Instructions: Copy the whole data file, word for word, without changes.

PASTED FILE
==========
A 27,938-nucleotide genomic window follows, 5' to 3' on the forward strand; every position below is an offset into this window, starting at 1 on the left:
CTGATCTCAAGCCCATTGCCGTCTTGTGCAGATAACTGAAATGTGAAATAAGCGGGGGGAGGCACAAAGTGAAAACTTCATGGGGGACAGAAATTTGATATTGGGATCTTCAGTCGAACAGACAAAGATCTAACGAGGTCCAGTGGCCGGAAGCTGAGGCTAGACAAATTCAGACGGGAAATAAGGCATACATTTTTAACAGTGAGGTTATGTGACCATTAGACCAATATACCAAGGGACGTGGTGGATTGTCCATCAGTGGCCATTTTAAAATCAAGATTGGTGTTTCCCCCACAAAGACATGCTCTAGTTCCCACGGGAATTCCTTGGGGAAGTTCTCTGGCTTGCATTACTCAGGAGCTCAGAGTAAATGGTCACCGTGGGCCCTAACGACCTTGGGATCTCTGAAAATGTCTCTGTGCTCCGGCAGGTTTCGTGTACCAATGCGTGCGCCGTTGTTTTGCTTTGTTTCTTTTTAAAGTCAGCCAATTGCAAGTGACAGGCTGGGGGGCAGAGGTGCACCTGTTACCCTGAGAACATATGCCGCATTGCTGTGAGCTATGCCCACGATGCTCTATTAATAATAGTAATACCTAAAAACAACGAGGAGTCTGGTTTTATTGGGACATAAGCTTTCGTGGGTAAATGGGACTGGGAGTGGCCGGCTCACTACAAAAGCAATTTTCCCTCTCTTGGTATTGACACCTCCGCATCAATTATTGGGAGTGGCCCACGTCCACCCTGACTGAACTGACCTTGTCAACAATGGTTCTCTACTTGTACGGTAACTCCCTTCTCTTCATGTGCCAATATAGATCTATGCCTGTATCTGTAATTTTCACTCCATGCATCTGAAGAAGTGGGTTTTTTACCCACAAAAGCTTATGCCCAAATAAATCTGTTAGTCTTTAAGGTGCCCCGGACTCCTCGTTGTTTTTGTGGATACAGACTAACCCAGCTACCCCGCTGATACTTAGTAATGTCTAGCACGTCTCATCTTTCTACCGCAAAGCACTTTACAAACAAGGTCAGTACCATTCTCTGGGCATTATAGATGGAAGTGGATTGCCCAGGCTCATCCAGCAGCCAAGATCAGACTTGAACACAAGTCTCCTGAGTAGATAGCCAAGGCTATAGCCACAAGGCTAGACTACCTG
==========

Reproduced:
A 27,938-nucleotide genomic window follows, 5' to 3' on the forward strand; every position below is an offset into this window, starting at 1 on the left:
CTGATCTCAAGCCCATTGCCGTCTTGTGCAGATAACTGAAATGTGAAATAAGCGGGGGGAGGCACAAAGTGAAAACTTCATGGGGGACAGAAATTTGATATTGGGATCTTCAGTCGAACAGACAAAGATCTAACGAGGTCCAGTGGCCGGAAGCTGAGGCTAGACAAATTCAGACGGGAAATAAGGCATACATTTTTAACAGTGAGGTTATGTGACCATTAGACCAATATACCAAGGGACGTGGTGGATTGTCCATCAGTGGCCATTTTAAAATCAAGATTGGTGTTTCCCCCACAAAGACATGCTCTAGTTCCCACGGGAATTCCTTGGGGAAGTTCTCTGGCTTGCATTACTCAGGAGCTCAGAGTAAATGGTCACCGTGGGCCCTAACGACCTTGGGATCTCTGAAAATGTCTCTGTGCTCCGGCAGGTTTCGTGTACCAATGCGTGCGCCGTTGTTTTGCTTTGTTTCTTTTTAAAGTCAGCCAATTGCAAGTGACAGGCTGGGGGGCAGAGGTGCACCTGTTACCCTGAGAACATATGCCGCATTGCTGTGAGCTATGCCCACGATGCTCTATTAATAATAGTAATACCTAAAAACAACGAGGAGTCTGGTTTTATTGGGACATAAGCTTTCGTGGGTAAATGGGACTGGGAGTGGCCGGCTCACTACAAAAGCAATTTTCCCTCTCTTGGTATTGACACCTCCGCATCAATTATTGGGAGTGGCCCACGTCCACCCTGACTGAACTGACCTTGTCAACAATGGTTCTCTACTTGTACGGTAACTCCCTTCTCTTCATGTGCCAATATAGATCTATGCCTGTATCTGTAATTTTCACTCCATGCATCTGAAGAAGTGGGTTTTTTACCCACAAAAGCTTATGCCCAAATAAATCTGTTAGTCTTTAAGGTGCCCCGGACTCCTCGTTGTTTTTGTGGATACAGACTAACCCAGCTACCCCGCTGATACTTAGTAATGTCTAGCACGTCTCATCTTTCTACCGCAAAGCACTTTACAAACAAGGTCAGTACCATTCTCTGGGCATTATAGATGGAAGTGGATTGCCCAGGCTCATCCAGCAGCCAAGATCAGACTTGAACACAAGTCTCCTGAGTAGATAGCCAAGGCTATAGCCACAAGGCTAGACTACCTG